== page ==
It was a test, and Don did not like my answer at all. He asked, “Shelly, is the piano a guitar?” “No,” I answered. He replied, “Then why the f#$k are you going to play the guitar part on the piano? Do you think it’s going to help you hear it the way a guitar will play it?” “No,” I answered, about as confused as I’d ever been.
Don went on to explain in detail. He told me that there was no point in writing for any instrument but piano while playing the piano. If I wanted to write for flute, either play the part on flute or – the preferred method – hear it in my head and write it down.
Right then, at that moment, Don changed my life. He took the pile of score paper, my stash of Electro-Score lead pencils, my electric eraser and my pencil sharpener, put them all on his desk and sat me facing him. Then he said, “OK, hurry up and write this s#*t. The part copyists want to go home before dawn.”
I had been writing music for as long as I could remember, but I’d never seen anyone write music at a desk before. I certainly had never done it. It would never have occurred to me. That said, fear is a great motivator.
I sat down, stared at the blank score paper for a few seconds, and then started to write. Within a few moments, it happened: magic. The kind of magic that changes everything. I was free. I knew what I wanted to write, but now, without the crutch of the piano, each note existed only as it would really sound. Flutes sounded like flutes, trumpets sounded like trumpets and, of course, the guitars sounded badass!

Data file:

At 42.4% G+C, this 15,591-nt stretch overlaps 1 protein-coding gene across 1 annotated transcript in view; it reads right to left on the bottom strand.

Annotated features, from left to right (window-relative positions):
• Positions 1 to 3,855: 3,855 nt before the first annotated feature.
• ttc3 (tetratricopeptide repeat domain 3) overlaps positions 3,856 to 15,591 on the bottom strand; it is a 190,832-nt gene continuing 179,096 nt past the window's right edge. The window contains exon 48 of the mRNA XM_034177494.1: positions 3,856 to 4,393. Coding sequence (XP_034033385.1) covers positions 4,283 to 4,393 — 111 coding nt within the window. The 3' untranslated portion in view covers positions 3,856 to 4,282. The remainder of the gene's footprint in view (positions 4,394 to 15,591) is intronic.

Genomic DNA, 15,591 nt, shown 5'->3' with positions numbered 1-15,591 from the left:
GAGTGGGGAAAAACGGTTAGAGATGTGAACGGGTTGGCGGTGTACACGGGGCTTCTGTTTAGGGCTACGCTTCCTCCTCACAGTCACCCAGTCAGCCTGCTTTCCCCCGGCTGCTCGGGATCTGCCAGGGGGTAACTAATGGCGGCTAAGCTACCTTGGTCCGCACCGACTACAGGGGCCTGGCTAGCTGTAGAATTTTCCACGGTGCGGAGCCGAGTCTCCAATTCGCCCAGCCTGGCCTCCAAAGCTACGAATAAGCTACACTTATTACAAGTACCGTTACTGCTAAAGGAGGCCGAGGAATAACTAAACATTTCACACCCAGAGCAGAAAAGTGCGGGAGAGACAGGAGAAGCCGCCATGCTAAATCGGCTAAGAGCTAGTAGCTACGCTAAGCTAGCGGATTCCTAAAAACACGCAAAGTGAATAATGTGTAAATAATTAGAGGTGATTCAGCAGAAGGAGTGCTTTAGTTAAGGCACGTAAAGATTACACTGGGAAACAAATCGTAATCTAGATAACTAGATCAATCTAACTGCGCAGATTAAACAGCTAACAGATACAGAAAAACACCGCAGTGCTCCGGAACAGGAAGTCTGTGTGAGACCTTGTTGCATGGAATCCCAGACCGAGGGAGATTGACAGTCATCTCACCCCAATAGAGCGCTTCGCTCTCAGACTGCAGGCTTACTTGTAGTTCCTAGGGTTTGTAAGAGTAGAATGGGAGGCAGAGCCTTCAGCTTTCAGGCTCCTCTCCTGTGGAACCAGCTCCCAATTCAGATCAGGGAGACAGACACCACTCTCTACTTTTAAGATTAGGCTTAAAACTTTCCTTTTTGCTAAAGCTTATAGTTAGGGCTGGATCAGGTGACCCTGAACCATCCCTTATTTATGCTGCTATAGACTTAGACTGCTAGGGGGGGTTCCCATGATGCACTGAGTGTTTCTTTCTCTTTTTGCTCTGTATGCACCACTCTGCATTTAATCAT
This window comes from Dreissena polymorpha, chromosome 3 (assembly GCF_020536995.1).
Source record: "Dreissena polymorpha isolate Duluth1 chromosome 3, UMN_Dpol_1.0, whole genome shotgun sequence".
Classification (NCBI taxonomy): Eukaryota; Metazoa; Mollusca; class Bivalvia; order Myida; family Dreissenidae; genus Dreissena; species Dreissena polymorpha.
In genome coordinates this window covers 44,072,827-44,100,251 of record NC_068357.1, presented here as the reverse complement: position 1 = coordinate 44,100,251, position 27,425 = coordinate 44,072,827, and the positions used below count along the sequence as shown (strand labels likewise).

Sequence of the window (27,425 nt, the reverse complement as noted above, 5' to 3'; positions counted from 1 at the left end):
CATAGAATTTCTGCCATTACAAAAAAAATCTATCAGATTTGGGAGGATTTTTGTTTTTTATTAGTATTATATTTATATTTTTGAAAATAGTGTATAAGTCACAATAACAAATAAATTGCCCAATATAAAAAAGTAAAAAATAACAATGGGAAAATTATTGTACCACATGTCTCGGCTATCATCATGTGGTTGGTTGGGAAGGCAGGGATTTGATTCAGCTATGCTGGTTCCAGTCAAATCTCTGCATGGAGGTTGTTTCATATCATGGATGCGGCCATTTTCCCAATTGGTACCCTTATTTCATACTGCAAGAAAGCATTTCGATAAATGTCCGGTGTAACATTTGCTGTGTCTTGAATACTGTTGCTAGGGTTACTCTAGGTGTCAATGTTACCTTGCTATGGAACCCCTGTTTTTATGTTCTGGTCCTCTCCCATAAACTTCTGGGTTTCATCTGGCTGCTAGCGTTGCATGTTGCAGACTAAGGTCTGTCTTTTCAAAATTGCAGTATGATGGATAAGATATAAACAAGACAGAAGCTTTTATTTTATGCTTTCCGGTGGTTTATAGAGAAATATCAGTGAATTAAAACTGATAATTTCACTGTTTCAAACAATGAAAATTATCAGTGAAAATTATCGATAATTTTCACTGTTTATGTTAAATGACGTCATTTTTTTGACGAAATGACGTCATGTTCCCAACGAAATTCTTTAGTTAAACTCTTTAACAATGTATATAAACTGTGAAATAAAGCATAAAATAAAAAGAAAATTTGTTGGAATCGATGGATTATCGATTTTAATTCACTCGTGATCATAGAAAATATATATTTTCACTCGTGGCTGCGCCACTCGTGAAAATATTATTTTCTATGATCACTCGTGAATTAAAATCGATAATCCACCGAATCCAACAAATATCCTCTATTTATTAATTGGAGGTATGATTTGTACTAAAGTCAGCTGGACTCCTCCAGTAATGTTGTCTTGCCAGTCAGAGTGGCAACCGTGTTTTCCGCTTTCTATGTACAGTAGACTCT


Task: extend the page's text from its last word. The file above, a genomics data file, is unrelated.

There was only one problem: I had no idea what any of this was really going to sound like when the parts were copied and the musicians started to play. I had no way to check my work. I asked Don if I could go over to the piano to play through the charts. He looked up over his glasses and said, “No. Just go give the scores to the part copyists and go sleep on the couch. We’ll start recording your stuff around noon.”
I didn’t sleep a wink. I couldn’t. I was scared out of my mind. If Don was going to fire me just for touching the piano while writing, what was he going to do to me when my Beach Boys knockoff charts sounded like Igor Stravinsky playing a John Cage sonata while tripping on bad acid? We’d know soon enough.
When noon rolled around, no one was more amazed than I was. Not only was everything OK, the musicians Don had hired didn’t just play the notes; they played music. It was one of the pivotal moments in my musical life, but more important, it transformed the way I approached every subsequent creative project.
If you can imagine something and communicate it to others, it can be realized. Even if you can’t get exactly what you want, you can get close – and close to what you have imagined is usually way better than anything you can achieve by limiting your thinking or relying on built-in technological capabilities, plugins or filters created by others.
This doesn’t mean that everything you think up will be a winner. You can have all the talent in the world and create pure trash. But thinking first, designing first, composing first and then realizing your vision yields clear rewards including originality, freshness and a unique point of view.
I’ll never be able to adequately thank Don Elliott for the extraordinary gift he gave me. He passed away in 1984. But we can all learn this important lesson from him. Easy to say, hard to do – but even harder if you don’t let yourself dream. Thanks, Don!